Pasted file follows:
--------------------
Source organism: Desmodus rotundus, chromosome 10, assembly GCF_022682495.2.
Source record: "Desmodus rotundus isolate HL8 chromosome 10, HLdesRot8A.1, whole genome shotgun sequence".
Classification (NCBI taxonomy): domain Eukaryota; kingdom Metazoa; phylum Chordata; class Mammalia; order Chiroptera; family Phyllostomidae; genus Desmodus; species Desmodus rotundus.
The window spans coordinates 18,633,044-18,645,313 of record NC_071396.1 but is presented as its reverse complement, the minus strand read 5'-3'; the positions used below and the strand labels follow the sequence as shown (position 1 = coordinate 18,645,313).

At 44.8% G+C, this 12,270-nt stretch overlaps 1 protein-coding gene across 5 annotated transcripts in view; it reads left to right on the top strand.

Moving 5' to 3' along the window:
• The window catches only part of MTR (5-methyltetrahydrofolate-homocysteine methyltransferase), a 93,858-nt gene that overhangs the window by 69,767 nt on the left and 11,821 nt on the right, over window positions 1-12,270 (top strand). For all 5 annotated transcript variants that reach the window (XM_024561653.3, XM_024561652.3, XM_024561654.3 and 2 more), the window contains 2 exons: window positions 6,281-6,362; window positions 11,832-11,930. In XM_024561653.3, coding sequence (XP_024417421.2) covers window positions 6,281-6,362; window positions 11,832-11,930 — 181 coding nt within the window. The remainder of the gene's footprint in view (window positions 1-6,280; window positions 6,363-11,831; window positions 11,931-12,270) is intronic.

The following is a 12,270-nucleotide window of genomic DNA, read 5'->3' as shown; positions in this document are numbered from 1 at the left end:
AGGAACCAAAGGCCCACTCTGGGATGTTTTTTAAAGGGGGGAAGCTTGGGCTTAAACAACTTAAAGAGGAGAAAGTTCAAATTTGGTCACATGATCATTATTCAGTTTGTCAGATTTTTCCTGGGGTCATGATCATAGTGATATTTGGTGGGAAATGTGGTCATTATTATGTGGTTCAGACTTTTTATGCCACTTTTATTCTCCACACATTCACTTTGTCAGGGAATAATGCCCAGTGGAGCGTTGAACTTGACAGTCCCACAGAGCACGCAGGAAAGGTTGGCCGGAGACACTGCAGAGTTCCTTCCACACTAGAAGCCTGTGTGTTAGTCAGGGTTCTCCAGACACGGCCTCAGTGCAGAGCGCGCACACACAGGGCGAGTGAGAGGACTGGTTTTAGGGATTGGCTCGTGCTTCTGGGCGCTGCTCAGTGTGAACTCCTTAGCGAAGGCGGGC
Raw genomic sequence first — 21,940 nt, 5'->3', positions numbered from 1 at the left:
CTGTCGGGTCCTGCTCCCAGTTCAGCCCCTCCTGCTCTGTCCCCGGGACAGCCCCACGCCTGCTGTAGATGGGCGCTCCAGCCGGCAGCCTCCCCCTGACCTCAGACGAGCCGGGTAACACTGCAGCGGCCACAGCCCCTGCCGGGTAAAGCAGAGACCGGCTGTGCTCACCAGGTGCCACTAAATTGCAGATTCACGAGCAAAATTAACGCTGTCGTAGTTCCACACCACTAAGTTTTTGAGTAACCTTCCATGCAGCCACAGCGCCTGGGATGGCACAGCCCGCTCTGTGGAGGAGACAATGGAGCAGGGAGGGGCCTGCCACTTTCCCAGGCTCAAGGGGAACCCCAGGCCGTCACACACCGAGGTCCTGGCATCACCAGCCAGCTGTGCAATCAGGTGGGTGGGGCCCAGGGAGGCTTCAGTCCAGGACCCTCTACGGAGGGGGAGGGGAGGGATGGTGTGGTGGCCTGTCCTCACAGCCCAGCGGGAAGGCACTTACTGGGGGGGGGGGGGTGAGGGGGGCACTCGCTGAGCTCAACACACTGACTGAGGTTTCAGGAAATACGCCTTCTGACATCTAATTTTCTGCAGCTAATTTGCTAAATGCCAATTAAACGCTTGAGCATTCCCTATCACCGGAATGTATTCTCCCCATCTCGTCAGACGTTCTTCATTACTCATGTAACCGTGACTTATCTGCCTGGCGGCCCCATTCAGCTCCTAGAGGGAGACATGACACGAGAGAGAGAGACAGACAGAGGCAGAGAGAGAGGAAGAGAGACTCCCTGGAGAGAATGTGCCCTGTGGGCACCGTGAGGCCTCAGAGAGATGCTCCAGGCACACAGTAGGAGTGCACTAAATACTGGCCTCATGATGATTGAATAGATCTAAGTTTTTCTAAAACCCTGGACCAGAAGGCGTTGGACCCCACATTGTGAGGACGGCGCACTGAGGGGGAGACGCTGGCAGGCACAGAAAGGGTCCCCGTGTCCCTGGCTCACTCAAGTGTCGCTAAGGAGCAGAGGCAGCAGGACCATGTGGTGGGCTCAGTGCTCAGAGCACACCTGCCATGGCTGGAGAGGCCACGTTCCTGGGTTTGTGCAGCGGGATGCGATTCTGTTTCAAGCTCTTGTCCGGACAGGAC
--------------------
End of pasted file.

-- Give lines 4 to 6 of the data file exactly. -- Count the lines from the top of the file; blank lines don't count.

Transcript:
The window spans coordinates 18,633,044-18,645,313 of record NC_071396.1 but is presented as its reverse complement, the minus strand read 5'-3'; the positions used below and the strand labels follow the sequence as shown (position 1 = coordinate 18,645,313).

At 44.8% G+C, this 12,270-nt stretch overlaps 1 protein-coding gene across 5 annotated transcripts in view; it reads left to right on the top strand.

Moving 5' to 3' along the window: